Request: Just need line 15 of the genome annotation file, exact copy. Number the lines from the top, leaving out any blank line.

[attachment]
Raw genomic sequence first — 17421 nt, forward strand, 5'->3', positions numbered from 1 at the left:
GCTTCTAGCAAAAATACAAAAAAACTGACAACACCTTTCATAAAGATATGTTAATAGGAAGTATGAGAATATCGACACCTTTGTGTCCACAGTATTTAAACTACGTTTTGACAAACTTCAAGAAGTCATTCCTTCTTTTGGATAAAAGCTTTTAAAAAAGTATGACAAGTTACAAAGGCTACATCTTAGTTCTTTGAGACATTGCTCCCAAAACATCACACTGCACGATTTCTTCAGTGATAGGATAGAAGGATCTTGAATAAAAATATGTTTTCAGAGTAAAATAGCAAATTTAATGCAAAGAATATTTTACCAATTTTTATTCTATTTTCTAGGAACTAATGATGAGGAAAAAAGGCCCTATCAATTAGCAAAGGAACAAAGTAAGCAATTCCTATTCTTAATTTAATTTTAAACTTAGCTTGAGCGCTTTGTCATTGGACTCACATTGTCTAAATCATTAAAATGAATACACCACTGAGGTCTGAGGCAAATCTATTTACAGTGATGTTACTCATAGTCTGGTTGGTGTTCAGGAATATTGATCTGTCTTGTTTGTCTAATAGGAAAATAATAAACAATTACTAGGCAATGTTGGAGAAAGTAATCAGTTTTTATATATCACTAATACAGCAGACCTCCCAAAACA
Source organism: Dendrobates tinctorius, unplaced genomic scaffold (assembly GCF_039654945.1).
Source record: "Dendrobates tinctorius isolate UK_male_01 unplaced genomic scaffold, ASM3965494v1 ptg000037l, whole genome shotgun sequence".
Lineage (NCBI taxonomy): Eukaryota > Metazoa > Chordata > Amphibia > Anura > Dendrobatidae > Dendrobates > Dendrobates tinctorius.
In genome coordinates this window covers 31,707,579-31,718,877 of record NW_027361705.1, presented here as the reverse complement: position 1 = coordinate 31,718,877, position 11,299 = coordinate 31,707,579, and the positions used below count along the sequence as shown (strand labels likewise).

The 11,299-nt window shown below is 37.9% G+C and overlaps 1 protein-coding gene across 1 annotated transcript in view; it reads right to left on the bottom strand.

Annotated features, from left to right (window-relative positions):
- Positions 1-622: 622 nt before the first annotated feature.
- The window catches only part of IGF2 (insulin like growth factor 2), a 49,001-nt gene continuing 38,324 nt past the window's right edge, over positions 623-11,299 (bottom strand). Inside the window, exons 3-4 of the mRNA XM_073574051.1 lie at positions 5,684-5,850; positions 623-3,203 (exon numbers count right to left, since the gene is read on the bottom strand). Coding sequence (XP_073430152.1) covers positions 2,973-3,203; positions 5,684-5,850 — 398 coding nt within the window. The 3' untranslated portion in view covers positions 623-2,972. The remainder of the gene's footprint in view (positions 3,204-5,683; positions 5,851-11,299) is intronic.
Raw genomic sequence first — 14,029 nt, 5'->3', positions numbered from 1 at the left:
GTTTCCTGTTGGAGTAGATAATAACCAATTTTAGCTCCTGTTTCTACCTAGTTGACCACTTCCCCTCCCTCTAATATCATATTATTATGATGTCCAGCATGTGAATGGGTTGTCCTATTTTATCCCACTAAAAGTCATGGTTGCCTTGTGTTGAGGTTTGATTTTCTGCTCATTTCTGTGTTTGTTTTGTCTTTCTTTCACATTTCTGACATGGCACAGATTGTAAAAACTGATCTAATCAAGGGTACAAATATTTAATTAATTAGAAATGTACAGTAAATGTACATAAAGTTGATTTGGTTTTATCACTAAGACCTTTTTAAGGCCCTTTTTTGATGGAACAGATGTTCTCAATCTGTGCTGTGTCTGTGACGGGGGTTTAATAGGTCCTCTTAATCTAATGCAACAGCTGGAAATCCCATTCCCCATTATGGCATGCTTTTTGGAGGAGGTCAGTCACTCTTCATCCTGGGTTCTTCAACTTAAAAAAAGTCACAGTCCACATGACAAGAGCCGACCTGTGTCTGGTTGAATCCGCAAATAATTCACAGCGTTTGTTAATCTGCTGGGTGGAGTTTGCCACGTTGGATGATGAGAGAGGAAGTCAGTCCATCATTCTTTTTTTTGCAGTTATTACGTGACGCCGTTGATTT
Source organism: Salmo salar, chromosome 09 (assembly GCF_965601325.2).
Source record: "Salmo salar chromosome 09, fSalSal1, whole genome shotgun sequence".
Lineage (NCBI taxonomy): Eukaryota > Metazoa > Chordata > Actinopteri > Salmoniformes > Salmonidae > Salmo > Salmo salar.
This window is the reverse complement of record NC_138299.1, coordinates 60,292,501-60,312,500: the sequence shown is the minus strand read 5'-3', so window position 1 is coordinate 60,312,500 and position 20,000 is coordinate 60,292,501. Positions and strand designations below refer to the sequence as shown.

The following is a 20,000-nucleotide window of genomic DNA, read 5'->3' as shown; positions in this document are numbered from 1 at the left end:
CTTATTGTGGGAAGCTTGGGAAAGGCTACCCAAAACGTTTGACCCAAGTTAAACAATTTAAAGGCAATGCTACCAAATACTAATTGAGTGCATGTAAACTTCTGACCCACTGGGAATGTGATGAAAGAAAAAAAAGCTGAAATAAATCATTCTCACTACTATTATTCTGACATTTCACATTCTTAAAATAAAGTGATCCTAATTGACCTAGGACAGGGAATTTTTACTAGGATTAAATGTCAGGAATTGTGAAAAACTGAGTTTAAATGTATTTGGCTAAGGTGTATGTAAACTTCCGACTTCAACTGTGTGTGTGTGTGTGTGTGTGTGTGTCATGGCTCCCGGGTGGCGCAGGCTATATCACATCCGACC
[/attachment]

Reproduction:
Lineage (NCBI taxonomy): Eukaryota > Metazoa > Chordata > Actinopteri > Salmoniformes > Salmonidae > Salmo > Salmo salar.